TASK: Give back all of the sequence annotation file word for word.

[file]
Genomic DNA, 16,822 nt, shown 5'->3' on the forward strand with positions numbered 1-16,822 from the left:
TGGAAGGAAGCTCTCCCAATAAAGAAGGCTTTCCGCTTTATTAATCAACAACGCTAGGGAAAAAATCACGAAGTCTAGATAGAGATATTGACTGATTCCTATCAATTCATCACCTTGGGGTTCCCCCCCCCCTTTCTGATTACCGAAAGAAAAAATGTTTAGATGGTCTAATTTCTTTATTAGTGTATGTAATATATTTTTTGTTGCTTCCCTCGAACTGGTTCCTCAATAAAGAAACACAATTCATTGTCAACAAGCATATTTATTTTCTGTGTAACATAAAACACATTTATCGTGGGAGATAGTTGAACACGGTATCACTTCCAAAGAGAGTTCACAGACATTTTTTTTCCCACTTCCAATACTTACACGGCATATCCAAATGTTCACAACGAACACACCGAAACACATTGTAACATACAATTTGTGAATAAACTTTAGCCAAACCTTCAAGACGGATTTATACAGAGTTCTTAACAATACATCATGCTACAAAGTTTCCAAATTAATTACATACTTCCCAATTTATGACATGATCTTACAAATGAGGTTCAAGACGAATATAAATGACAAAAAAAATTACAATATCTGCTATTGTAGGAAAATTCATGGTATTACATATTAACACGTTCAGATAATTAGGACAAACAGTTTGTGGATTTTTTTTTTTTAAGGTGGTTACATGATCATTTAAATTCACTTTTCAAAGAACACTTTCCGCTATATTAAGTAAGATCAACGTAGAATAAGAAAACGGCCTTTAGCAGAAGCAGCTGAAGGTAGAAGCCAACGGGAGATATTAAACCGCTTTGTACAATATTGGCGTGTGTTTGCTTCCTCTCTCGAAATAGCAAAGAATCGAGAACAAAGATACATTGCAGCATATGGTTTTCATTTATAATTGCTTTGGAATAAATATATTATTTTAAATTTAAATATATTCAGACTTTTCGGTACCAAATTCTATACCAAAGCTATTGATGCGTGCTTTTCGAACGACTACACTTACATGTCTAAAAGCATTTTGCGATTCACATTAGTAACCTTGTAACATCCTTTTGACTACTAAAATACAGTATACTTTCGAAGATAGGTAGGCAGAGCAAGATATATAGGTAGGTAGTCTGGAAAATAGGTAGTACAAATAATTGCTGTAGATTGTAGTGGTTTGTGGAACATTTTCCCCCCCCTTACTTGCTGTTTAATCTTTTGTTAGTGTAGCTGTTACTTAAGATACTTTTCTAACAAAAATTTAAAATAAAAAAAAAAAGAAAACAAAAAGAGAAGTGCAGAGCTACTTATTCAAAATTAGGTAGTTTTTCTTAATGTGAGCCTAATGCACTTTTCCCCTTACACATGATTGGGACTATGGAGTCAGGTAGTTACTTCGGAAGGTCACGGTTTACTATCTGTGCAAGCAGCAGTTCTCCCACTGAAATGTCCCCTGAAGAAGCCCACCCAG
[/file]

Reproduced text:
Genomic DNA, 16,822 nt, shown 5'->3' on the forward strand with positions numbered 1-16,822 from the left:
TGGAAGGAAGCTCTCCCAATAAAGAAGGCTTTCCGCTTTATTAATCAACAACGCTAGGGAAAAAATCACGAAGTCTAGATAGAGATATTGACTGATTCCTATCAATTCATCACCTTGGGGTTCCCCCCCCCCTTTCTGATTACCGAAAGAAAAAATGTTTAGATGGTCTAATTTCTTTATTAGTGTATGTAATATATTTTTTGTTGCTTCCCTCGAACTGGTTCCTCAATAAAGAAACACAATTCATTGTCAACAAGCATATTTATTTTCTGTGTAACATAAAACACATTTATCGTGGGAGATAGTTGAACACGGTATCACTTCCAAAGAGAGTTCACAGACATTTTTTTTCCCACTTCCAATACTTACACGGCATATCCAAATGTTCACAACGAACACACCGAAACACATTGTAACATACAATTTGTGAATAAACTTTAGCCAAACCTTCAAGACGGATTTATACAGAGTTCTTAACAATACATCATGCTACAAAGTTTCCAAATTAATTACATACTTCCCAATTTATGACATGATCTTACAAATGAGGTTCAAGACGAATATAAATGACAAAAAAAATTACAATATCTGCTATTGTAGGAAAATTCATGGTATTACATATTAACACGTTCAGATAATTAGGACAAACAGTTTGTGGATTTTTTTTTTTTAAGGTGGTTACATGATCATTTAAATTCACTTTTCAAAGAACACTTTCCGCTATATTAAGTAAGATCAACGTAGAATAAGAAAACGGCCTTTAGCAGAAGCAGCTGAAGGTAGAAGCCAACGGGAGATATTAAACCGCTTTGTACAATATTGGCGTGTGTTTGCTTCCTCTCTCGAAATAGCAAAGAATCGAGAACAAAGATACATTGCAGCATATGGTTTTCATTTATAATTGCTTTGGAATAAATATATTATTTTAAATTTAAATATATTCAGACTTTTCGGTACCAAATTCTATACCAAAGCTATTGATGCGTGCTTTTCGAACGACTACACTTACATGTCTAAAAGCATTTTGCGATTCACATTAGTAACCTTGTAACATCCTTTTGACTACTAAAATACAGTATACTTTCGAAGATAGGTAGGCAGAGCAAGATATATAGGTAGGTAGTCTGGAAAATAGGTAGTACAAATAATTGCTGTAGATTGTAGTGGTTTGTGGAACATTTTCCCCCCCCTTACTTGCTGTTTAATCTTTTGTTAGTGTAGCTGTTACTTAAGATACTTTTCTAACAAAAATTTAAAATAAAAAAAAAAAGAAAACAAAAAGAGAAGTGCAGAGCTACTTATTCAAAATTAGGTAGTTTTTCTTAATGTGAGCCTAATGCACTTTTCCCCTTACACATGATTGGGACTATGGAGTCAGGTAGTTACTTCGGAAGGTCACGGTTTACTATCTGTGCAAGCAGCAGTTCTCCCACTGAAATGTCCCCTGAAGAAGCCCACCCAG